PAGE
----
Meet Grand Forks "Super Fan" Mark KaukAt just about every local sporting event, Mark Kauk is in the stands supporting area athletes and teams.
By: Dan Corey, WDAZ
It’s a face and a voice known by just about everyone in Grand Forks, North Dakota.
The name is Mark Kauk, better known as "K-Dawg" or "The Kaukster" and he’s more than just the catcher of the Support Systems softball team.
Carla Tice, LISTEN Center Executive Director: “When you say Mark Kauk, it’s like you might as well just say that’s the guy that everyone in the whole state knows.”
It’s thought that if Mark ran for city mayor, he would win.
Pat Sweeney, WDAZ-TV Sports Director: “Mark Kauk is probably the most recognized sports figure in greater Grand Forks just because he seems to be at every game.”
And the campaign slogan has already caught on. "Yup".
His running mate would be Terry Hajicek, better known as Gretzky.
So how did this Grand Forks native get so popular? Well, whether it’s Purpur Arena in the winter months or Cushman Field in the fall, whatever the sport, Mark is in attendance.
Mike Berg, former Grand Forks Central head football coach, “It wouldn’t be an event if Mark wasn’t somewhere in the building.”
Tice, “I always say to Mark, are you sure you don’t have more than one of you around this city because I swear sometimes I can watch the news and I’ll see Mark at one game and I’ll look and he’s at another game.”
From high school girls basketball to North Dakota men’s hockey, no one is a bigger fan than Mark.
Dave Hakstol, University of North Dakota men's hockey coach, “Anybody that’s involved in sports at any level in out community knows Mark, knows his passion and thinks a lot of him.”
That passion persists like when Mark and Gretzky rode their bikes to the Grand Forks airport almost six miles to greet the 2000 Sioux hockey team after they won the national title.
Tice, “To ride his bike all the way out to the airport just because he wanted his boys to know he was there for them. He just has a way about him.”
Chris Mussman,University of North Dakota head football coach, “When our equipment people put the uniforms out, Mark’s gets laid out there just like the rest of the guys. It’s pretty special."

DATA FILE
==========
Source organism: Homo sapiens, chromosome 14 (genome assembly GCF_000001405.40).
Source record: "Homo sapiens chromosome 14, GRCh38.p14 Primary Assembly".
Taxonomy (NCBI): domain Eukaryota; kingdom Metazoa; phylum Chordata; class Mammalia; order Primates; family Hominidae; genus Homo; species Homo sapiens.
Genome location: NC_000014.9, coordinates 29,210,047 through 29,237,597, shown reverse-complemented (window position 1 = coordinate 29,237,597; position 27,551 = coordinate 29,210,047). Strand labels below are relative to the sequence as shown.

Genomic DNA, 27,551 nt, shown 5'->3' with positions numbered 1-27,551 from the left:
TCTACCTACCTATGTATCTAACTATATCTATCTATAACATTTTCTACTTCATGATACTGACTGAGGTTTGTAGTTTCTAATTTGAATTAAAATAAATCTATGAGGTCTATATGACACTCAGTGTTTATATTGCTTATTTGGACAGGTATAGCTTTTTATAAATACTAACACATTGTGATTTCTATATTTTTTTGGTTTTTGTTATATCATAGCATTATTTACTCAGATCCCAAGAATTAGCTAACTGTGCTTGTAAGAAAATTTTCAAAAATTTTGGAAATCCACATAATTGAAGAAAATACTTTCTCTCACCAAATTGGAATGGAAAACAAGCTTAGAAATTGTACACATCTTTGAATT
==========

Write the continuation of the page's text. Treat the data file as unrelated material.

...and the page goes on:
And number 43 is there on the North Dakota sideline, win or lose, pumping up the crowd.
Mussman, “Raising his hands..getting the crowd going. I’ve always enjoyed Mark being around.”
Sweeney, “Years ago, there was a game, NDSU at UND football at old Memorial Stadium and I remember Mark, I saw him before the game. I said, “Get them fired up now, Mark.” And he said, “Yep.” Well, NDSU won the game and after the game I see Mark outside the locker room looking so sad and he looked at me and said, “I tried to get them fired up, Pat.” As it was his fault that UND lost.”
If Mark had it his way when running the scoreboard, every local team would win.
But taking in games at places such as Kraft Field is only half of the story. Mark was born with ADHD. But instead of being shy about it, he speaks out about it, as only he would.”
Listen Center Exeuctive Director Carla Tice has known Mark for over 20 years, traveling around the state listening to him speak. But this time, Mark isn’t talking sports.
“Teaching people with disabilities to speak up for their rights and it joins other civil rights movements to say, you know, what, it’s not the disability that’s really the problem, it’s how people in society view people with disabilities.”
From “Kauker's Korner” to trying to raise funding, he is there lending a helping hand to those with disabilities.
Jaime Leao, Support Systems supervisor, “If he sees someone being mistreated or sees somebody that needs something that they’re not getting, he will be heard. He will make calls until he gets some answers for them.”
Mark will always be heard not only on the softball field backing his team but at every sporting event. And no matter what the final score is, Mark will always be Grand Forks number one fan.
Berg, “Teams change, coaches change, the rosters change, Mark never changes.”